From auto parts made of bio-foams to green chemicals and more efficient battery systems for electric vehicles, University of Toronto researchers are leading the way in devising new manufacturing technologies that could revolutionize any number of Ontario industries.
One of those researchers is Ning Yan, a professor in U of T’s Faculty of Forestry and the department of chemical engineering and applied chemistry. Her team has been working with an automotive startup to develop bio-foams that could potentially replace plastic components in the automotive parts industry – a sector that’s long been vital to Ontario’s economy.
On May 28, Yan and other researchers will have the opportunity to discuss their work with provincial legislators as part of a public policy discussion at Queen’s Park. The event, hosted by the Council of Ontario Universities, will focus on how universities are working with employers to keep Ontario’s advanced manufacturing sector competitive.
“Advanced manufacturing is crucial to future-proofing Ontario’s economy and ensuring that our province remains ahead of the curve when it comes to implementing innovative technologies and processes and creating new jobs,” said Vivek Goel, U of T’s vice-president of research and innovation.
“U of T’s world-class research in various facets of advanced technologies has a key role to play, and dialogue between our experts and policy-makers is crucial to ensuring that Ontario’s advanced manufacturing sector thrives now and in the future.”
The Ontario manufacturing sector accounts for 18 per cent of the province’s economy, generating $270 billion in annual sales, and employs over 12 per cent of its workforce. In 2018, the federal government named advanced manufacturing in Ontario one of five innovation superclusters – collections of companies, research institutions and innovation partners – as part of a strategy to invest in industries where Canada has an opportunity to be a world leader.
Yan, who specializes in developing green chemicals, bio-based composites and other products from renewable forestry resources, plans to show off product samples at the Queen’s Park event.
“We’ll bring some bio-adhesives and bio-resins which were synthetized using materials from forest residue and biomolecules from forests,” she said, adding that she wants to demonstrate that making green products is possible through advanced manufacturing in Ontario – and that undertaking a more sustainable approach can play a role in reducing carbon footprints.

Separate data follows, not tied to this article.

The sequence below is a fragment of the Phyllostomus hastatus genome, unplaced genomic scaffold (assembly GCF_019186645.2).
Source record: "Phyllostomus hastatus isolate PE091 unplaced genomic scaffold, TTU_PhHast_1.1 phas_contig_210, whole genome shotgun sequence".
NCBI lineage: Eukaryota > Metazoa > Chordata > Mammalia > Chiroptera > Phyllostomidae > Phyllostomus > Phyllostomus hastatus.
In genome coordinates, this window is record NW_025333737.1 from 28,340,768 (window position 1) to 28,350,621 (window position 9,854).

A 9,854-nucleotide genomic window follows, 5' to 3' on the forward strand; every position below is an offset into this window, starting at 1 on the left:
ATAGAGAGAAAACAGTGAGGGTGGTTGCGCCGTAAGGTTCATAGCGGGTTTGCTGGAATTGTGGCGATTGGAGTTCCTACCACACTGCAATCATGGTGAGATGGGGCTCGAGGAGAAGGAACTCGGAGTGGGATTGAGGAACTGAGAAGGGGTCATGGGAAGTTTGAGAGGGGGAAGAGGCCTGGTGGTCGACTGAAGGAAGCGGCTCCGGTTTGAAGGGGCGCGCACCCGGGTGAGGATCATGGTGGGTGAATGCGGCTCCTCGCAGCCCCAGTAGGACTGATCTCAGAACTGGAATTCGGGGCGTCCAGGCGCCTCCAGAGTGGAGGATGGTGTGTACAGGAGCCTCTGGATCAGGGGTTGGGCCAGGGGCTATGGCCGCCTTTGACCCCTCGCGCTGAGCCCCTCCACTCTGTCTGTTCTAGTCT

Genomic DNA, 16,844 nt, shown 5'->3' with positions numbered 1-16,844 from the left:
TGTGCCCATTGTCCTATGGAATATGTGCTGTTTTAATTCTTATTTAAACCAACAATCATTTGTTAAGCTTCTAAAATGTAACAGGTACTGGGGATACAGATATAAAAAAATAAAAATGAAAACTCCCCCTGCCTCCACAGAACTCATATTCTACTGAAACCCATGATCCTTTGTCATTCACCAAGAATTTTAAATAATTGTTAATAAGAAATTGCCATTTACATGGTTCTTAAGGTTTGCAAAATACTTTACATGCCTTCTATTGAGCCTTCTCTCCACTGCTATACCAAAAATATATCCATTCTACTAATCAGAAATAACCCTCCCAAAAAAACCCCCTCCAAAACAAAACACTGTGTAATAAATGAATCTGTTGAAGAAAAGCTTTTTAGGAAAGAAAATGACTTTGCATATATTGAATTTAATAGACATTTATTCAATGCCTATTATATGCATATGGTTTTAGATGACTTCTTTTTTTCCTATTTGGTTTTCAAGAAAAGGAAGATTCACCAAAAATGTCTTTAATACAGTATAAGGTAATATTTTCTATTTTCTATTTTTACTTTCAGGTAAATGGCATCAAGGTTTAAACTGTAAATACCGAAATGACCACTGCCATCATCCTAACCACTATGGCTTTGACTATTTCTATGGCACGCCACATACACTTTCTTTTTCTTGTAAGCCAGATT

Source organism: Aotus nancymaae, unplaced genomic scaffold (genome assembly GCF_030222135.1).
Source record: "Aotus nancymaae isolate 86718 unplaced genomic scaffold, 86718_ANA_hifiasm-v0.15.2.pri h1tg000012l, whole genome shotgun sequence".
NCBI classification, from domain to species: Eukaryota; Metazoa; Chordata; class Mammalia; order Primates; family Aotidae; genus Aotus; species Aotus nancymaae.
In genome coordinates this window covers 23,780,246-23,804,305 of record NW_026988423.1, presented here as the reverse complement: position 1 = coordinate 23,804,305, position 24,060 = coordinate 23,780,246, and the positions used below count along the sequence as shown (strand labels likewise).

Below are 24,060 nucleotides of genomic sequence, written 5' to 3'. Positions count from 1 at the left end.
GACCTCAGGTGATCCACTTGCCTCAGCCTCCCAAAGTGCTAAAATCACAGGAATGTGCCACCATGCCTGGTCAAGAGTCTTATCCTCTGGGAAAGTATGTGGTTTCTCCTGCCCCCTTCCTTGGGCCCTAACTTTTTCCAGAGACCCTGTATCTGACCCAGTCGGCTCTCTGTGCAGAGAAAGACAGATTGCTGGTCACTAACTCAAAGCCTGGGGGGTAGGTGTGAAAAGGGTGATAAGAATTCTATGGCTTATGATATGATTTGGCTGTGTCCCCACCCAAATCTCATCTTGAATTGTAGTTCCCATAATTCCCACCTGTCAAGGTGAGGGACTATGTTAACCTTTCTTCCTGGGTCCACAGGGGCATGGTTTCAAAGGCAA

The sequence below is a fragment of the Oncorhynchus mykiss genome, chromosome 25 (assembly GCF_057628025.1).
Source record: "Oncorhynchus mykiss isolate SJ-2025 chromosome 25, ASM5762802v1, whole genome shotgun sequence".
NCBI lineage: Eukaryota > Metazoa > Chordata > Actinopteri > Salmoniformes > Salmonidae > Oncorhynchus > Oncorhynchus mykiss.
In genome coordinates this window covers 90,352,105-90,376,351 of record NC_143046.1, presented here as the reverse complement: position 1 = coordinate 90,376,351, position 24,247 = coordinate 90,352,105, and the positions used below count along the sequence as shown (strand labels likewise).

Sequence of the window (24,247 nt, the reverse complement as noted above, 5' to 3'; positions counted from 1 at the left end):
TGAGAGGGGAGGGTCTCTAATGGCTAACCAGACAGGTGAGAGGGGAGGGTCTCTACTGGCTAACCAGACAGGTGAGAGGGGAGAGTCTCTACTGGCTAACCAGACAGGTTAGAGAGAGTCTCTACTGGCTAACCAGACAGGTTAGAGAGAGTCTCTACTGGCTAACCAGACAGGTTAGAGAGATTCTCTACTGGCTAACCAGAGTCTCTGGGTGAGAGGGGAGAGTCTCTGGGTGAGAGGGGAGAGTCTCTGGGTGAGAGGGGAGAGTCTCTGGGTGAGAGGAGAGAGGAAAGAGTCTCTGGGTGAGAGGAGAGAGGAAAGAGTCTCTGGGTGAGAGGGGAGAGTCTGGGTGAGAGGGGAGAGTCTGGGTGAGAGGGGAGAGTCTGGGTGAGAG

“We can make products which can replace plastics and chemicals to be more sustainable.”
Yan will be joined at the event by PhD student Nicole Tratnik, who joined Yan’s group in 2016. Tratnik will present a cornstarch-based adhesive she developed with Ontario-based agricultural feed – one that is formaldehyde-free and fire-resistant. Tratnik’s products could be adapted to manufacturing operations in forestry, construction and building products, according to Yan.
Elsewhere at U of T, researchers are working closely with partners in the auto sector to develop technologies that are driving a shift towards environmentally friendly electric vehicles (EVs).
“Today, EVs are very conservative because there isn’t really a lot of intelligence in how their battery systems are used,” said Olivier Trescases, the director of the U of T Electric Vehicle Research Centre (UTEV) and professor in the Edward S. Rogers Sr. department of electrical and computer engineering.
“If you can improve that, you can really push the limits and get more range and better lifetime. So we’re embedding better electronics and mechanical design to get better performance from the EVs.”
One of the projects involves developing sub-systems for the world’s first all-electric pickup truck, the Bison – made by Toronto-based startup Havelaar Canada, UTEV’s founding industry partner.
Havelaar is consulting with UTEV on technology with the intention of becoming the centre’s commercialization partner – although Trescases said several other companies have since entered the fray to leverage UTEV’s expertise.
Another project involves designing battery systems for the A2B electric car, manufactured by Toronto Electric. Trescases describes the car as a “moving lab” that is used to test new technologies and platforms.
Trescases’s own area of focus is in power electronics – he holds a Canada Research Chair in Power Electronic Converters – but he said the advancements being made at UTEV wouldn’t be possible if it weren’t for the diverse range of expertise found at the centre.
“We’re combining electrical engineering, computer, mechanical, aerospace and robotics engineering,” he said. “One of the strengths of U of T is the ability to do multidisciplinary work. Instead of having lots of different researchers working in silos, we’re bringing them together and doing larger-scale projects that wouldn’t otherwise be possible.”
Trescases added that the technological and manufacturing breakthroughs that can be forged through such large-scale projects promise to make a huge contribution to the Ontario labour market.
“Through UTEV, we can train a new generation of engineers who can go out and contribute to this technology revolution,” he said.
“In terms of job creation, it’s a huge opportunity because there’s a massive shift happening and hopefully Canada can capitalize on it.”
With a file from Perry King